This sewing box belonged to my great aunt Mamie (also known as Ena, also known as DeeDee and christened Georgina – just as well I have her pinned down in the family tree!)
It has well-organised compartments full of buttons, safety pins, needles, hook-and-eye fasteners, threads organised by colour and a few other bits and pieces such as the darning mushroom, beeswax for using on thread when sewing on buttons, a decorative thimble and a little gold propelling pencil that would once have hung on a Chatelaine, albeit well before Mamie’s time.
Mamie was a very independent lady who left Scotland on her own in her twenties and built a successful career in London. Like so many women in the 1940’s, she never married – her Sweetheart went to War, never to return. I remember her as being very well-organised, stylish and elegant, although I think having 4 of her niece’s kids running amok was a bit much for her. Her flat in London was immaculate – cream shag pile carpet and modern chrome and glass furniture (it WAS the 1970’s), just ASKING for sticky fingerpints and abandoned toys.
My Grandmother, Mamie’s sister, Elsie. That’s what happened to this one! The knobs on each side have been lost, the lids are scratched and scored, there’s a leg missing and when you open it, there is an explosion of home-made pin cushions, bits of old elastic, hotel sewing kits of every possible variety, pebbles, odd clip-on earrings, shells, miscellaneous sewing machine parts, rusty safety pins, coins…
Elsie was irrepressible, boisterous, loud, mischievous, clumsy and a laugh-a-minute. She was prone to bursting into (very loud) song with no warning. If she got too noisy and my Grandfather complained, she would put all the pot lids in the kitchen sink, stir them vigorously with a wooden spoon and shout “Is that enough noise for you yet?” Us kids thought she was hilarious, although probably a bit too cheeky for her own good.
Elsie used to knit socks for my Dad, and he loved his home-made socks when wearing boots, however she used whatever wools were to hand and couldn’t be bothered counting the rows, so every sock was stripey but there was never really a “pair”. Well, not a matching pair, anyway.
We were allowed to play with the sewing box and I loved tipping the buttons out and arranging them on the table (what, no wii?). Going through this box brings back so many memories.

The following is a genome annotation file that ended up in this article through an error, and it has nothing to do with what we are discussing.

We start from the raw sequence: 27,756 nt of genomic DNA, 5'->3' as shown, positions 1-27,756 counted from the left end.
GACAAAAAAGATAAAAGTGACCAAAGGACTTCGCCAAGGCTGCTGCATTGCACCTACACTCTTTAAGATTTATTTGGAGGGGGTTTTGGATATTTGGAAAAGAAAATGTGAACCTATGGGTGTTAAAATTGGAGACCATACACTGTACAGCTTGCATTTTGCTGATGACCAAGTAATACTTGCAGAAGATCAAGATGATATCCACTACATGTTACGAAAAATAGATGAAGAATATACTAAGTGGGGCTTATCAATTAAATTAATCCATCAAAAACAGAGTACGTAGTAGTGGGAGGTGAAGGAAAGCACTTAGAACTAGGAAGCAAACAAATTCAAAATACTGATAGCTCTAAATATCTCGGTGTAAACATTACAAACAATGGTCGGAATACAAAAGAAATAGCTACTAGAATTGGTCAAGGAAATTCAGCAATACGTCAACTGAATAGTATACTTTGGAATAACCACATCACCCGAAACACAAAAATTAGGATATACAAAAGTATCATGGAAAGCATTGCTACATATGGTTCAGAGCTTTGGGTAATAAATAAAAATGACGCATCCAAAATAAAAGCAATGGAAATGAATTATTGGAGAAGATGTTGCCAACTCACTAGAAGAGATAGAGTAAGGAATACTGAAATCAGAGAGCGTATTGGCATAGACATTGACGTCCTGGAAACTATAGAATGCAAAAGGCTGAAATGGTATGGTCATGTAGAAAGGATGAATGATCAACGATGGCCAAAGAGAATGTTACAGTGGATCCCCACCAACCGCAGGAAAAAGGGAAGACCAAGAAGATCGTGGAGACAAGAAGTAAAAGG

The tailor’s chalk was used to mark out measurements when my Mum and Elsie were sewing, and a variety of sizes of thimbles would have been needed to accommodate everyone’s fingers. The buttonhook is a left-over from times when you would have needed it to do up the buttons on your shoes. The collar stud would have belonged to my Grandfather, Douglas. The two odd cufflinks, likewise – one is marked “Riley” which was a British company that built cars. Douglas ran a car dealership, so I have quite a few of these car -related Corporate Gifts.
The red ribbon is special. Douglas and Elsie had a black china cat with green glass eyes and a red fabric ribbon tied around its neck. It sat on the hearth beside the fire and the ribbon would get grubby and dusty, so every year us grandchildren would buy a length of new ribbon for the cat. Elsie died in 1997 but my sister kept the tradition going until Douglas’s death, aged 91, in 2002.
If I need a button, a needle or some thread, I know it will be easier to find in Mamie’s sewing box. If I fancy a rummage through some old things from down memory lane, I open Elsie’s sewing box, although things escape and it takes a bit of arranging to get the lids closed again…
Treasure Chest Thursday from Geneabloggers – create a post with the main focus being a family treasure, an heirloom or even an every-day item important to your family. A special thanks to Leslie Ann Ballou of Lost Family Treasures for suggesting Treasure Chest Thursday as a daily blogging theme!